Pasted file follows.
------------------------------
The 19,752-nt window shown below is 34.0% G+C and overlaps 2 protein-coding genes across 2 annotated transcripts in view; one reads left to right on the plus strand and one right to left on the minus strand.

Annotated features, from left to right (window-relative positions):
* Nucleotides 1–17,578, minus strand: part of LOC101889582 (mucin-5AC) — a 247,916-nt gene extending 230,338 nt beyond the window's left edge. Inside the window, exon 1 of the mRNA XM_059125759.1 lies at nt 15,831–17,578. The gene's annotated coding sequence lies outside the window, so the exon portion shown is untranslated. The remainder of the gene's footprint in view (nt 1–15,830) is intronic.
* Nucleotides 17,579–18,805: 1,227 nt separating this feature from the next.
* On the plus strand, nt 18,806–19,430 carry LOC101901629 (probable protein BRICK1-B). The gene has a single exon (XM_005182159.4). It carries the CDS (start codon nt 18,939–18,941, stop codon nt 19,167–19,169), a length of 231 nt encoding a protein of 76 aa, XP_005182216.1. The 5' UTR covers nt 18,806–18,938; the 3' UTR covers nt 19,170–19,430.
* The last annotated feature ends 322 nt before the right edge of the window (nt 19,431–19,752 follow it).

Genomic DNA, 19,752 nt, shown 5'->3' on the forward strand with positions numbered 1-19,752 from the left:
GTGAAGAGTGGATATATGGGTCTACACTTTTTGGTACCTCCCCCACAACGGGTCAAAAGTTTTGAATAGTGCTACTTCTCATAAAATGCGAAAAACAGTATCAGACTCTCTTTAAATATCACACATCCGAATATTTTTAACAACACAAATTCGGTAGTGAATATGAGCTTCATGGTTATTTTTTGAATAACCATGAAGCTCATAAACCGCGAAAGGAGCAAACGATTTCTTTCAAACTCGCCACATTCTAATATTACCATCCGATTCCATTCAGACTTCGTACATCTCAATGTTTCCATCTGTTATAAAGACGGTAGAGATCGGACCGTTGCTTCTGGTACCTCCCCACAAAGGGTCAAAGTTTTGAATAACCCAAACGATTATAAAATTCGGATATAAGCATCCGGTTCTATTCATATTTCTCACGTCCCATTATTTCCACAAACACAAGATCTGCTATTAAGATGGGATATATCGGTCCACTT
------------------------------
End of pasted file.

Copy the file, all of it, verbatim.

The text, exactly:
The 19,752-nt window shown below is 34.0% G+C and overlaps 2 protein-coding genes across 2 annotated transcripts in view; one reads left to right on the plus strand and one right to left on the minus strand.

Annotated features, from left to right (window-relative positions):
* Nucleotides 1–17,578, minus strand: part of LOC101889582 (mucin-5AC) — a 247,916-nt gene extending 230,338 nt beyond the window's left edge. Inside the window, exon 1 of the mRNA XM_059125759.1 lies at nt 15,831–17,578. The gene's annotated coding sequence lies outside the window, so the exon portion shown is untranslated. The remainder of the gene's footprint in view (nt 1–15,830) is intronic.
* Nucleotides 17,579–18,805: 1,227 nt separating this feature from the next.
* On the plus strand, nt 18,806–19,430 carry LOC101901629 (probable protein BRICK1-B). The gene has a single exon (XM_005182159.4). It carries the CDS (start codon nt 18,939–18,941, stop codon nt 19,167–19,169), a length of 231 nt encoding a protein of 76 aa, XP_005182216.1. The 5' UTR covers nt 18,806–18,938; the 3' UTR covers nt 19,170–19,430.
* The last annotated feature ends 322 nt before the right edge of the window (nt 19,431–19,752 follow it).

Genomic DNA, 19,752 nt, shown 5'->3' on the forward strand with positions numbered 1-19,752 from the left:
GTGAAGAGTGGATATATGGGTCTACACTTTTTGGTACCTCCCCCACAACGGGTCAAAAGTTTTGAATAGTGCTACTTCTCATAAAATGCGAAAAACAGTATCAGACTCTCTTTAAATATCACACATCCGAATATTTTTAACAACACAAATTCGGTAGTGAATATGAGCTTCATGGTTATTTTTTGAATAACCATGAAGCTCATAAACCGCGAAAGGAGCAAACGATTTCTTTCAAACTCGCCACATTCTAATATTACCATCCGATTCCATTCAGACTTCGTACATCTCAATGTTTCCATCTGTTATAAAGACGGTAGAGATCGGACCGTTGCTTCTGGTACCTCCCCACAAAGGGTCAAAGTTTTGAATAACCCAAACGATTATAAAATTCGGATATAAGCATCCGGTTCTATTCATATTTCTCACGTCCCATTATTTCCACAAACACAAGATCTGCTATTAAGATGGGATATATCGGTCCACTT